Security types we invest in include:

First Lien Senior Secured Loans We invest in first lien or senior secured loans, and expect such loans to have terms of three to seven years. A first-lien loan is typically senior on a lien basis to other liabilities in the issuer’s capital structure and has the benefit of a first-priority security interest in assets of the issuer. The security interest ranks above the security interest of any second-lien lenders in those assets. Our first-lien loans may include stand-alone first-lien loans, “last out” unitranche loans, split-collateral loans, and secured corporate bonds with similar features to these categories of first-lien loans.

 

Stand-alone first-lien loans. Stand-alone first-lien loans are traditional first-lien loans. All lenders in the facility have equal rights to the collateral that is subject to the first-priority security interest.

 

“Last out” unitranche loans. The “last out” tranche in a unitranche facility is subject to a waterfall that provides that the “first-out” tranche will be paid out prior to the “last-out” tranche in the event of certain trigger events which customarily would include an enforcement action against collateral. Further, the “last-out” tranche in a unitranche facility may provide certain agreements with respect to the allocation of interest and amortization payments among the tranches. These arrangements may be set forth in an “agreement among lenders,” and/or in the underlying credit agreement, which provides lenders with “first out” and “last out” payment streams based on a single lien on the collateral. Since the “first out” lenders generally have priority over the “last out” lenders for receiving payment under certain specified events of default, or upon the occurrence of other triggering events under intercreditor agreements or agreements among lenders, the “last out” lenders bear a greater risk and, in exchange, receive a higher effective interest rate, through arrangements among the lenders, than the “first out” lenders or lenders in stand-alone first-lien loans.

 

“Split Collateral” loans are credit facilities in which the lenders have a first lien on certain assets and a second lien on other assets. Customarily, one credit facility enjoys a first lien on fixed assets such as equipment and real estate and a second lien on cash and accounts receivable and another credit facility, customarily a working capital facility, has a first lien on cash and accounts receivable and a second lien other assets. Agents on behalf of each credit facility customarily enter into an intercreditor agreement which sets forth each agent’s priority collateral and governs when among the two agents such agent may exercise certain rights and remedies.

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Second Lien Loans We structure our second lien investments as secured loans with a second priority lien on the assets of the portfolio company. We obtain security interests in the assets of the portfolio company that serve as collateral in support of the repayment of such loans. This collateral serves as collateral in support of the repayment of these loans. Second lien loans may provide for moderate loan amortization in the initial years of the facility, with the majority of the amortization deferred until loan maturity, although there can be no assurance we will find investments providing for such amortization.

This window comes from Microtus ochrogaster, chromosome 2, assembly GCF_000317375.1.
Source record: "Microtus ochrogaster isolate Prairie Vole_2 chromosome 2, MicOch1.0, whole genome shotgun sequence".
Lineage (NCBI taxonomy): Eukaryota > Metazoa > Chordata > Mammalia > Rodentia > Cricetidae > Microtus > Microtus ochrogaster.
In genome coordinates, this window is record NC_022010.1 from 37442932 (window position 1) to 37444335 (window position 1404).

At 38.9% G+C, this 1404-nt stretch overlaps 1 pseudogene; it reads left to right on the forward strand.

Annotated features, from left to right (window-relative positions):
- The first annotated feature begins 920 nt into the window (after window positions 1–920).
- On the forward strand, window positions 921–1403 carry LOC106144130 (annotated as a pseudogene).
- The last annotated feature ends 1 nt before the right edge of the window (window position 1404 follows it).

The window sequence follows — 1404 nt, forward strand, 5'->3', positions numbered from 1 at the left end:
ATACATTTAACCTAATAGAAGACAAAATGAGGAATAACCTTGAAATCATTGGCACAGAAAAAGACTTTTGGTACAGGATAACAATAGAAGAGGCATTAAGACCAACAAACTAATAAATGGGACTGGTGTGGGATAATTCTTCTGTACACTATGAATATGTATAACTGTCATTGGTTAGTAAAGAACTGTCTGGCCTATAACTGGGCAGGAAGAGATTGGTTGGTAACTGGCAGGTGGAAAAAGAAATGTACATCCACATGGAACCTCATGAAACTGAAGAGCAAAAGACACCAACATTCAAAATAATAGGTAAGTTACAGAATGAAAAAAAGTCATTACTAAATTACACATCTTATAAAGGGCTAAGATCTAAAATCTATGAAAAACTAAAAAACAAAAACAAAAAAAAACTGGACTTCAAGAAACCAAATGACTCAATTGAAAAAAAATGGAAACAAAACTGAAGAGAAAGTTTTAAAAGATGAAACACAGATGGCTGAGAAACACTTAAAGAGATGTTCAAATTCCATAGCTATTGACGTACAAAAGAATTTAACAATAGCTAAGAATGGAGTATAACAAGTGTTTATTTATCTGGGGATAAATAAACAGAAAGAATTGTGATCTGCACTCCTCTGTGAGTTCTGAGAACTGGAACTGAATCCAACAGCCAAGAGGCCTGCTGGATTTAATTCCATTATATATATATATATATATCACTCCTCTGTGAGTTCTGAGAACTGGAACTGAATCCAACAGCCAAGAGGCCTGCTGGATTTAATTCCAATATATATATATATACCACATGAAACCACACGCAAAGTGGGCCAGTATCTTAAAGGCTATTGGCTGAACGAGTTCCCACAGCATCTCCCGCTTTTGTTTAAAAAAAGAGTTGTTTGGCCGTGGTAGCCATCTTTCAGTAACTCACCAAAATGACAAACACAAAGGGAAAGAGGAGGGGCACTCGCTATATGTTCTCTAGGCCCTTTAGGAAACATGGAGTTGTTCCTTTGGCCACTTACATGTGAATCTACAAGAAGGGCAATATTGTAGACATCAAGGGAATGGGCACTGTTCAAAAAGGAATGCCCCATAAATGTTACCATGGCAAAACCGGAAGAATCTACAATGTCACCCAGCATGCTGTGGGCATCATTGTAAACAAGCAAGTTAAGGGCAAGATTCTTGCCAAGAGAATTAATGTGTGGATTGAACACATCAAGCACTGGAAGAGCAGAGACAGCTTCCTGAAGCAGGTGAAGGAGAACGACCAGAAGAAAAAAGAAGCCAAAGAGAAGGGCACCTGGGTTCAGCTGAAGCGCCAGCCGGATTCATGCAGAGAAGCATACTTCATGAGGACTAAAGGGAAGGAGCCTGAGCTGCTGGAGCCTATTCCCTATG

Mezzanine Loans We structure our subordinated, or mezzanine investments, primarily as unsecured, subordinated loans that provide for relatively high, fixed interest rates that will provide us with current interest income. Generally, mezzanine loans rank subordinate in priority of payment to senior debt, such as senior bank debt, and are often unsecured. However, mezzanine loans rank senior to common and preferred equity in a borrowers’ capital structure. Mezzanine loans typically have interest-only payments in the early years, with amortization of principal deferred to the later years and may include an associated equity component such as warrants, preferred stock or other similar securities. The warrants associated with mezzanine loans are typically detachable, which allows lenders to receive repayment of their principal on an agreed amortization schedule while retaining their equity interest in the borrower. Also, in some cases our mezzanine loans will be collateralized by a subordinated lien on some or all of the assets of the borrower. Typically, our mezzanine loans will have maturities of five to ten years. In determining whether a prospective mezzanine loan investment satisfies our investment criteria, we generally seek a high total return potential, although there can be no assurance we will find investments satisfying that criterion or that any such investments will perform in accordance with expectations.

Logan JV We have invested in Logan JV, which as of December 31, 2017 consisted of a portfolio of loans to 110 different borrowers in industries similar to the companies in our portfolio. Logan JV invests primarily in lower yielding broadly syndicated and directly originated debt securities that are secured by a first lien on some or all of the issuer’s assets, including traditional senior debt and any related revolving or similar credit facility. This is generally the same collateral as our senior secured loans. See Management’s Discussion and Analysis of Financial Condition and Results of Operation—THL Credit Logan JV LLC and the financial statements attached as an exhibit hereto.